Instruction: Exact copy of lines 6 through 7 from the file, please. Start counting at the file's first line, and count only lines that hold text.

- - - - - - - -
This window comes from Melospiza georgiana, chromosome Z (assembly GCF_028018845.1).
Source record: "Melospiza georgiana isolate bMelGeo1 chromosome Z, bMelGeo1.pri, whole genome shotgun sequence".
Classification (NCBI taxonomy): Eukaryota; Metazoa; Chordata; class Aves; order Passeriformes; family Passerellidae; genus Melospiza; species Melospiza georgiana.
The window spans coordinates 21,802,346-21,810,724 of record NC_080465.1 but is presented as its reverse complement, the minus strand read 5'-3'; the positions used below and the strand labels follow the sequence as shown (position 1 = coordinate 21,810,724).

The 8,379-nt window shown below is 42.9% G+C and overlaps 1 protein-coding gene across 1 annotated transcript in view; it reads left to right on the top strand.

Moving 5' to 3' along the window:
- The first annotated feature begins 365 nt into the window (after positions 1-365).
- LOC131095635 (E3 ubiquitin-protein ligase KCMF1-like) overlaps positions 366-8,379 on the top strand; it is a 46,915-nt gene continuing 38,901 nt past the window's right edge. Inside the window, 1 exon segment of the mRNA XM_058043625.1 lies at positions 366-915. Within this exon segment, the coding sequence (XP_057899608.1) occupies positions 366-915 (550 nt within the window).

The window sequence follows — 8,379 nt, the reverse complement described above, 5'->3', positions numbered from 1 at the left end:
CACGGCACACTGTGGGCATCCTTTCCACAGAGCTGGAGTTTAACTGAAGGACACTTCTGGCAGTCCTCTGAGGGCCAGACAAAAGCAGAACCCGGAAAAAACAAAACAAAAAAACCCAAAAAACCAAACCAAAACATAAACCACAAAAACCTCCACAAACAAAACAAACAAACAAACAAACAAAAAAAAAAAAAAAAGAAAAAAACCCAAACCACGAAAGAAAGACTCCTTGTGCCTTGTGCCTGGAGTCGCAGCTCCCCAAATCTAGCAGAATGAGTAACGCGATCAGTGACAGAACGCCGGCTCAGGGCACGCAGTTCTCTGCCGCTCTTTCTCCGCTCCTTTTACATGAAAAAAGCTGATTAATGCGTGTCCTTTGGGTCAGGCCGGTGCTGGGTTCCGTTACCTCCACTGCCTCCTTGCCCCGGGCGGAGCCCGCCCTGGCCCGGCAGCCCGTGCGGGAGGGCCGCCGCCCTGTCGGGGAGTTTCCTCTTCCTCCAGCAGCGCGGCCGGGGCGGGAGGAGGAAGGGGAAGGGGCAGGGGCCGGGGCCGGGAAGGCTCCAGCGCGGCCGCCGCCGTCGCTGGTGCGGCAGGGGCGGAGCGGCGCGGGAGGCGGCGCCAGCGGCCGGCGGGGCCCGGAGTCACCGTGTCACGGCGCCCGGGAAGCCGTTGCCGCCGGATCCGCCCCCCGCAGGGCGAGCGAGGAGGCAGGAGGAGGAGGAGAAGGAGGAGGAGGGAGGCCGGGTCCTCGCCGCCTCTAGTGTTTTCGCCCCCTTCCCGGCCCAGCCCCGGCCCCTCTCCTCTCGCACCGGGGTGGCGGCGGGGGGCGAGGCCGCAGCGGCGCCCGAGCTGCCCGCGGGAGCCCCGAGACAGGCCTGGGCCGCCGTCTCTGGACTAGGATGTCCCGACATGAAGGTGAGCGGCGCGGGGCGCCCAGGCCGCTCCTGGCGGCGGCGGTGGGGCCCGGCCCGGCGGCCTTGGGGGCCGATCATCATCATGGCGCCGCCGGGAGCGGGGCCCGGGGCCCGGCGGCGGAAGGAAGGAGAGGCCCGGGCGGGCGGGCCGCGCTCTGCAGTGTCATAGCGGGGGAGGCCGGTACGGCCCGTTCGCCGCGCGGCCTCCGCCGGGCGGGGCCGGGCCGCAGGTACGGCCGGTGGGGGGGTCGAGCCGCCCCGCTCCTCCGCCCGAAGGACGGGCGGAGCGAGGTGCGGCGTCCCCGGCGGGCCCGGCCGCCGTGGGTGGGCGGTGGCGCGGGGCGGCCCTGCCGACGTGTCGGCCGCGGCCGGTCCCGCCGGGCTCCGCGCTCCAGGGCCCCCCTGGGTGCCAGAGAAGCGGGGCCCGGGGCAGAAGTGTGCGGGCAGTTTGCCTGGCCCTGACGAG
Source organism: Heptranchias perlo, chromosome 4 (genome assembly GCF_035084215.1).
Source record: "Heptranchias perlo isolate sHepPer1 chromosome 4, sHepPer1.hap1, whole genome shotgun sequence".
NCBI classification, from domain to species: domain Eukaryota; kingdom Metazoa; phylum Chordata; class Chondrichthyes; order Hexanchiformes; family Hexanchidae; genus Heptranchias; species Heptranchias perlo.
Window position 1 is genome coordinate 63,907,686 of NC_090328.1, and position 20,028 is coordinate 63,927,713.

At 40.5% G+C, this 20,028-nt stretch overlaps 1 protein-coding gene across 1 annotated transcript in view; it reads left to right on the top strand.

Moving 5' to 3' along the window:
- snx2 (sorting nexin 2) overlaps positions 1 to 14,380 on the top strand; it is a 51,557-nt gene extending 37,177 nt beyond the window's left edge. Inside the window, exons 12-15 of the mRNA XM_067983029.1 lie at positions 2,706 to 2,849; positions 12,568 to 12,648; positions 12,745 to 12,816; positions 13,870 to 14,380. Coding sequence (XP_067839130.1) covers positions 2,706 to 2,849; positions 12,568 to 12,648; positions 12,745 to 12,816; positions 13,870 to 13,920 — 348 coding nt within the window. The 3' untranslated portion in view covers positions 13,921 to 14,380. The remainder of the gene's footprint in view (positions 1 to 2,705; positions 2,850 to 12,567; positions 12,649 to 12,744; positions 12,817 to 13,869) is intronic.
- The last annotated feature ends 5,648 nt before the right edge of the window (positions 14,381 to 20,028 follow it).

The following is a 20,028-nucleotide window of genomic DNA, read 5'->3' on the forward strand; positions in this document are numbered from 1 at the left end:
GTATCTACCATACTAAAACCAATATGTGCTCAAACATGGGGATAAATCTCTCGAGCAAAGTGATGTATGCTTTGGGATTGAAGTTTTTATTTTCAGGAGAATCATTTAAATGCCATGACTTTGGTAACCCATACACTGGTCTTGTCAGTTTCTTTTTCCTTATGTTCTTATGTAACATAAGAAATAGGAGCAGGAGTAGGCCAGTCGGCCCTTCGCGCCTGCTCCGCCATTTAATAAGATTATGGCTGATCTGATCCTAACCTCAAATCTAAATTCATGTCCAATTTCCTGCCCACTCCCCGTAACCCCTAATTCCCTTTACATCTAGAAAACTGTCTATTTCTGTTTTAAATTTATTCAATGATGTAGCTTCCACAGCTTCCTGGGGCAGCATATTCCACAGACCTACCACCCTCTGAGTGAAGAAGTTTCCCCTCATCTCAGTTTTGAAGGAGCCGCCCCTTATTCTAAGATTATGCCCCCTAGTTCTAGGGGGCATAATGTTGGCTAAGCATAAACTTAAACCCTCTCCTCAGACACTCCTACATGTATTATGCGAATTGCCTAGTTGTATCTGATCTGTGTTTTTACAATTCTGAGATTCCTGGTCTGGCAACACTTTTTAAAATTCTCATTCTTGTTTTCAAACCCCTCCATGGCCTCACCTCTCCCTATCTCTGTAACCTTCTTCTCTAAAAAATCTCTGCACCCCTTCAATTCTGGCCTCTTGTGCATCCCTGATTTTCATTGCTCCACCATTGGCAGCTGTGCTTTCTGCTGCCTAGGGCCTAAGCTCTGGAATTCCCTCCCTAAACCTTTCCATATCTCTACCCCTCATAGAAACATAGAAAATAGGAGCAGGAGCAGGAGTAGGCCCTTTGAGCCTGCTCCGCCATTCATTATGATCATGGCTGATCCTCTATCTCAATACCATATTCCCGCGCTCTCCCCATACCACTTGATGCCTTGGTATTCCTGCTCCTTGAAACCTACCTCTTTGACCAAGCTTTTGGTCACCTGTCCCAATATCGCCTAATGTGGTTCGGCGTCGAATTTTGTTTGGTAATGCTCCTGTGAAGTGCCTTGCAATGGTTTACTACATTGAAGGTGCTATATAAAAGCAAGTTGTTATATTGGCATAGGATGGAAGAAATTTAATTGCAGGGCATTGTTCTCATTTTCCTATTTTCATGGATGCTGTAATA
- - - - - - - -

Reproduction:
Moving 5' to 3' along the window:
- The first annotated feature begins 365 nt into the window (after positions 1-365).